The following appeared in slightly different form in Celebrate Life, May-June 2002.

Practicing What They Preach:
The Gabriel Project Churches

Logo of Gabriel Project, with Angel Gabriel in background and mother and child in foreground

Mary Meehan

You may have seen the large signs outside of churches in Maryland or other states. "Pregnant? Need Help?" they ask. "We offer immediate and practical help to any woman faced with a crisis pregnancy."

The signs, bearing a hotline number, are referring to the interfaith Gabriel Project. Started in Texas some years ago, the project is named for the Angel Gabriel and stresses his words to the Virgin Mary about her pregnancy and that of her cousin Elizabeth: "Do not be afraid...nothing is impossible with God."

Paul Mulligan, a married father of three who heads the Gabriel Project in Maryland, recalled a pregnant women who had "been thrown out of her house" by her parents and "was pretty desperate." She saw a Gabriel Project sign and called the referral line from a pay telephone. The Project quickly linked her with a church that found her a home with a "shepherding family." Church members then helped the young woman and her host family with transportation, groceries, and babysitting. The young mother later said she had found hope in the Gabriel Project "when I thought all hope was lost."

Mulligan's office works closely with pregnancy aid centers, often referring a woman first to one of the 45 centers in Maryland and the District of Columbia. "We go right back to the pregnancy centers for the things they do best," he said.

Often, though, a woman needs support throughout her pregnancy and beyond. This is where a church's Gabriel Project volunteers, who are called "angel friends," step in. Their steady friendship and support, Mulligan said, mean that the woman is no longer alone.

The angel friends respect her privacy. They use the church bulletin to request prayers and practical help for her; but the congregation is likely to know only her first name.

Because of their low income, many women with crisis pregnancies qualify for state and county programs such as health insurance and rental assistance. The Gabriel Project helps them obtain such aid, but women often have other material needs. The angel friends may find maternity clothes for them, find drivers to take them to doctors' appointments, and arrange baby showers for them.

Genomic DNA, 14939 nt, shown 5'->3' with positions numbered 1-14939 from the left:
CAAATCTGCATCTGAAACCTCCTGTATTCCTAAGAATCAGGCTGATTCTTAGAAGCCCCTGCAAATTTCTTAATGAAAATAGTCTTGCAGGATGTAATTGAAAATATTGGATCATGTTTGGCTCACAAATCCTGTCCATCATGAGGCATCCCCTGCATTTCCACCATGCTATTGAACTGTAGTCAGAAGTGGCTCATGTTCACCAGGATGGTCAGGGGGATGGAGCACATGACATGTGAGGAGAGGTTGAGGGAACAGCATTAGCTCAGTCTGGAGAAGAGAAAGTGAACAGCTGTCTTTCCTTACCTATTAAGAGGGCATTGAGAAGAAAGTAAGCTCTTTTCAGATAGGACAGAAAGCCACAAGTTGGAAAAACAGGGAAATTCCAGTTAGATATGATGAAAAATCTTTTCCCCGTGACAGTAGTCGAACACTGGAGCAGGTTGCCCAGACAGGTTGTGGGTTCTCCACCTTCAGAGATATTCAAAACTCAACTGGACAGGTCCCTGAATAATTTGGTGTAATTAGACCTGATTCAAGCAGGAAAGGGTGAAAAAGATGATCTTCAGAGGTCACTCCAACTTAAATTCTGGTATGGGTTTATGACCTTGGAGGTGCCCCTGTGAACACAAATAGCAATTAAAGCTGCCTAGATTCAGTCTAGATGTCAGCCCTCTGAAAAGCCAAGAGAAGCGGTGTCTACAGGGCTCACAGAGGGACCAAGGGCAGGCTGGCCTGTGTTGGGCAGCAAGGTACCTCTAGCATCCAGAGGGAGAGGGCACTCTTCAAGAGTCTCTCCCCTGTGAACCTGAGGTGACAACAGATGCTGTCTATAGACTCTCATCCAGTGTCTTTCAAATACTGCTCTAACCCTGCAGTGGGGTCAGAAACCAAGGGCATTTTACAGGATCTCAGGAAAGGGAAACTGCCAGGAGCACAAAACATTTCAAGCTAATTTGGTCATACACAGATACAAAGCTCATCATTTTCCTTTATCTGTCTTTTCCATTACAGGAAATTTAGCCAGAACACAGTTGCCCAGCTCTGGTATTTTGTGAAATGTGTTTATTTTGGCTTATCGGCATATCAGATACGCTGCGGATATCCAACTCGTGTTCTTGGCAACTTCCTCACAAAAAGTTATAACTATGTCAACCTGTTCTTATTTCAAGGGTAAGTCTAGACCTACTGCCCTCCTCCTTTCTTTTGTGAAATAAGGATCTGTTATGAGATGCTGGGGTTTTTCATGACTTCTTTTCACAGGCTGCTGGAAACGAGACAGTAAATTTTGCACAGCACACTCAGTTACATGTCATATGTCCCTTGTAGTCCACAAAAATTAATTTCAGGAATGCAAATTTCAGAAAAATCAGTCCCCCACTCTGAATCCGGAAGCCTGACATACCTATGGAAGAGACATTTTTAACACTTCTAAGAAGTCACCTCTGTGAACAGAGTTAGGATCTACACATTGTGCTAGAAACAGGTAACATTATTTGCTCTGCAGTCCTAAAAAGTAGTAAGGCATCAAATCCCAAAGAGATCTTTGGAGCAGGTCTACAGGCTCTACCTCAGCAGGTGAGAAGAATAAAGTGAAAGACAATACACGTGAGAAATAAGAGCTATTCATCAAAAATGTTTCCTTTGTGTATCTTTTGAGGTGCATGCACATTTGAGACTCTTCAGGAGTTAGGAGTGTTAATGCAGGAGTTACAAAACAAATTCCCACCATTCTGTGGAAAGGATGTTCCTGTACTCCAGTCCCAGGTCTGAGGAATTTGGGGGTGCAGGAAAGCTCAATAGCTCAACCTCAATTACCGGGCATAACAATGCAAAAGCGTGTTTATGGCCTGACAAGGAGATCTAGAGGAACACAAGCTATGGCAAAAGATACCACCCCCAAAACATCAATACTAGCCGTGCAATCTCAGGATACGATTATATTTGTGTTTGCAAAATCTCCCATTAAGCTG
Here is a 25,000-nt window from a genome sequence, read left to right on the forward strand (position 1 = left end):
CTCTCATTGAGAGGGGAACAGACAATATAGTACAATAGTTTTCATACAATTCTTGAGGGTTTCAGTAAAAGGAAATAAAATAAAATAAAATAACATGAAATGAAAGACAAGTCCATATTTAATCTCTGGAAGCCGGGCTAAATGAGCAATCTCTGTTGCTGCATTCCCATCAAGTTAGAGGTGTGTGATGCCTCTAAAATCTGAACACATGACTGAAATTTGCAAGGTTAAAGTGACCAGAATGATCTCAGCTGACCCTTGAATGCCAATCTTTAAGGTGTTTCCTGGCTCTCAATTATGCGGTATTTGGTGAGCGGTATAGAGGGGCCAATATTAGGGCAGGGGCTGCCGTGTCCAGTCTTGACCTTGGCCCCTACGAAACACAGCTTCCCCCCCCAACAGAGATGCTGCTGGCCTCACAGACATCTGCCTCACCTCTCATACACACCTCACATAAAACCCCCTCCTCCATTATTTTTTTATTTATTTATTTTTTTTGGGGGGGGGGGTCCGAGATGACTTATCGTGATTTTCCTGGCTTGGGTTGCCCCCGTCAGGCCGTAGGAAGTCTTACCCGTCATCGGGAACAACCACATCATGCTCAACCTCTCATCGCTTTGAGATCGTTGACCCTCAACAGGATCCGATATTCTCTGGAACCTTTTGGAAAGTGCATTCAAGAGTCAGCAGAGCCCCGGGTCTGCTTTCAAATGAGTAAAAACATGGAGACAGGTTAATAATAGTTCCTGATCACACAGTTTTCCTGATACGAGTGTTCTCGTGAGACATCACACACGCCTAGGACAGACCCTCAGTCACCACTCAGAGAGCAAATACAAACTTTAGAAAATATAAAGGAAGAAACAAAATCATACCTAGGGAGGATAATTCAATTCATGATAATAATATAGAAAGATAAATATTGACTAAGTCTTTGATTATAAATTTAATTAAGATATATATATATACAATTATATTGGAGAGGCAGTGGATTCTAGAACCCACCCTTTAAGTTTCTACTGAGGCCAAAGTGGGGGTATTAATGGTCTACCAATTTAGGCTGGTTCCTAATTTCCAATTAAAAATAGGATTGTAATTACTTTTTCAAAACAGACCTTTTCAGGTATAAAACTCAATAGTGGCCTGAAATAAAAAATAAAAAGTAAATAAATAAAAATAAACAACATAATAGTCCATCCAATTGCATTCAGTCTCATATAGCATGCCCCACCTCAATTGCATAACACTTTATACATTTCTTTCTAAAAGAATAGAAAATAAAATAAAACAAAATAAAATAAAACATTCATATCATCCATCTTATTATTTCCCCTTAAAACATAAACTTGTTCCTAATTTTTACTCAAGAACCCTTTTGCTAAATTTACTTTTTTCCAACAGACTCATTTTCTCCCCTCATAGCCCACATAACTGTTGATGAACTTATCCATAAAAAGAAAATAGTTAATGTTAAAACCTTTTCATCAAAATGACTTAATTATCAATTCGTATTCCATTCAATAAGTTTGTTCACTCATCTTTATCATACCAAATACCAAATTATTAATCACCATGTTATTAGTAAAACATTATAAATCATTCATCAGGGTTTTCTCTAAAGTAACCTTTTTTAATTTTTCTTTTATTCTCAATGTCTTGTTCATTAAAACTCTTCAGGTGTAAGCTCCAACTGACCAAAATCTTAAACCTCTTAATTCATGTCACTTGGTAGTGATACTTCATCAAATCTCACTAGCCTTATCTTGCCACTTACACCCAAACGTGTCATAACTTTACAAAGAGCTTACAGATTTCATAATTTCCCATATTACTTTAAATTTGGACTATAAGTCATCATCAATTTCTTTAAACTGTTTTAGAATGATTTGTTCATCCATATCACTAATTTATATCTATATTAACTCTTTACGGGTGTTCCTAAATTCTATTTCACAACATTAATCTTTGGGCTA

Mulligan remarked that the "vast majority" of Gabriel Project clients already have housing, but "just don't know how to put the rest of it together." Some, though, desperately need a place to stay.

Maryland's Gabriel Project is quite strong--with 83 member churches, including a few in Washington, D.C. and southern Pennsylvania. So in addition to dozens of "shepherding homes" with private families, it's able to provide housing in three group-living "Gabriel Homes." The private homes tend to be ideal for teenagers, and the Gabriel Homes for older and more independent women. Gabriel Home residents are either working or in school. They may stay in the homes while pregnant and up to six months after their children are born. They pay rent, but it's fairly low; so the project must also raise money from donors to keep the homes going.

While the Gabriel Project is interfaith, it is specifically Christian. Most churches in the Maryland network are Catholic; but it also includes Baptist, Methodist, and nondenominational Christian churches. Participants, Mulligan said, believe that "this is our living out the've got an opportunity here to really bring Christ out in the world where the clients are."

Gabriel Home residents must attend religious services on Sunday (or whatever Sabbath they observe) and also take part in Scripture studies. Mulligan sees residence in the homes as an opportunity for women, "in almost a retreat sort of way, to explore life's bigger questions and really make some adjustments to their own lives."

How about working with fathers of unborn children and helping them meet their responsibilities? Mulligan said that if there is a man "in the picture," then "we're happy to work with him." A great role for a male Gabriel Project volunteer, he said, "is mentoring another guy."

What advice does he have for people who want to involve their churches in the Gabriel Project? First, he said, the church must have "real regard for human life as seen in mother and child," and that regard must be "unwavering."

Second, the church's pastor must support the program and see it as a real priority.

Third, the church needs a Gabriel Project coordinator and several other volunteers to make the program go. With just four to six truly committed people in a church, Mulligan said, "you can have a really great, great Gabriel Project."